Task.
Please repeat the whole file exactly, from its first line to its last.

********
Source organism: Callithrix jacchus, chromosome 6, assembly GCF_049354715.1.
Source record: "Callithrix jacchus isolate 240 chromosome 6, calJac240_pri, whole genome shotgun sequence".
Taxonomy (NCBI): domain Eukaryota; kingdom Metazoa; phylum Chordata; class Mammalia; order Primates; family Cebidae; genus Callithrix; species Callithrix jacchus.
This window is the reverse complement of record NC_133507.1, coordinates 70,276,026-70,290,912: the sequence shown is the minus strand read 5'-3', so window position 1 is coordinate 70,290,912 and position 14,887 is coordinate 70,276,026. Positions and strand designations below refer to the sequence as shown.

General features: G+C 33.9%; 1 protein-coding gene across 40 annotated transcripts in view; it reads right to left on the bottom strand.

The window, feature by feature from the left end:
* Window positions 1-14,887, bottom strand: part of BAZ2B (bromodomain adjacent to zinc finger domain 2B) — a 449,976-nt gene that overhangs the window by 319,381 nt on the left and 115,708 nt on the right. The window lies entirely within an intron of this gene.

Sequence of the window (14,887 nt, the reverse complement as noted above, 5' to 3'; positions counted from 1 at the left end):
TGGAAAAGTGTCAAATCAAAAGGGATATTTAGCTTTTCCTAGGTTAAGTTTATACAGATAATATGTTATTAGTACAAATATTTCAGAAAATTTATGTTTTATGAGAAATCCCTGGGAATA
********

Source organism: Callithrix jacchus, chromosome 6, assembly GCF_049354715.1.
Source record: "Callithrix jacchus isolate 240 chromosome 6, calJac240_pri, whole genome shotgun sequence".
Taxonomy (NCBI): domain Eukaryota; kingdom Metazoa; phylum Chordata; class Mammalia; order Primates; family Cebidae; genus Callithrix; species Callithrix jacchus.
This window is the reverse complement of record NC_133507.1, coordinates 70,276,026-70,290,912: the sequence shown is the minus strand read 5'-3', so window position 1 is coordinate 70,290,912 and position 14,887 is coordinate 70,276,026. Positions and strand designations below refer to the sequence as shown.

General features: G+C 33.9%; 1 protein-coding gene across 40 annotated transcripts in view; it reads right to left on the bottom strand.

The window, feature by feature from the left end:
* Window positions 1-14,887, bottom strand: part of BAZ2B (bromodomain adjacent to zinc finger domain 2B) — a 449,976-nt gene that overhangs the window by 319,381 nt on the left and 115,708 nt on the right. The window lies entirely within an intron of this gene.

Sequence of the window (14,887 nt, the reverse complement as noted above, 5' to 3'; positions counted from 1 at the left end):
TGGAAAAGTGTCAAATCAAAAGGGATATTTAGCTTTTCCTAGGTTAAGTTTATACAGATAATATGTTATTAGTACAAATATTTCAGAAAATTTATGTTTTATGAGAAATCCCTGGGAATA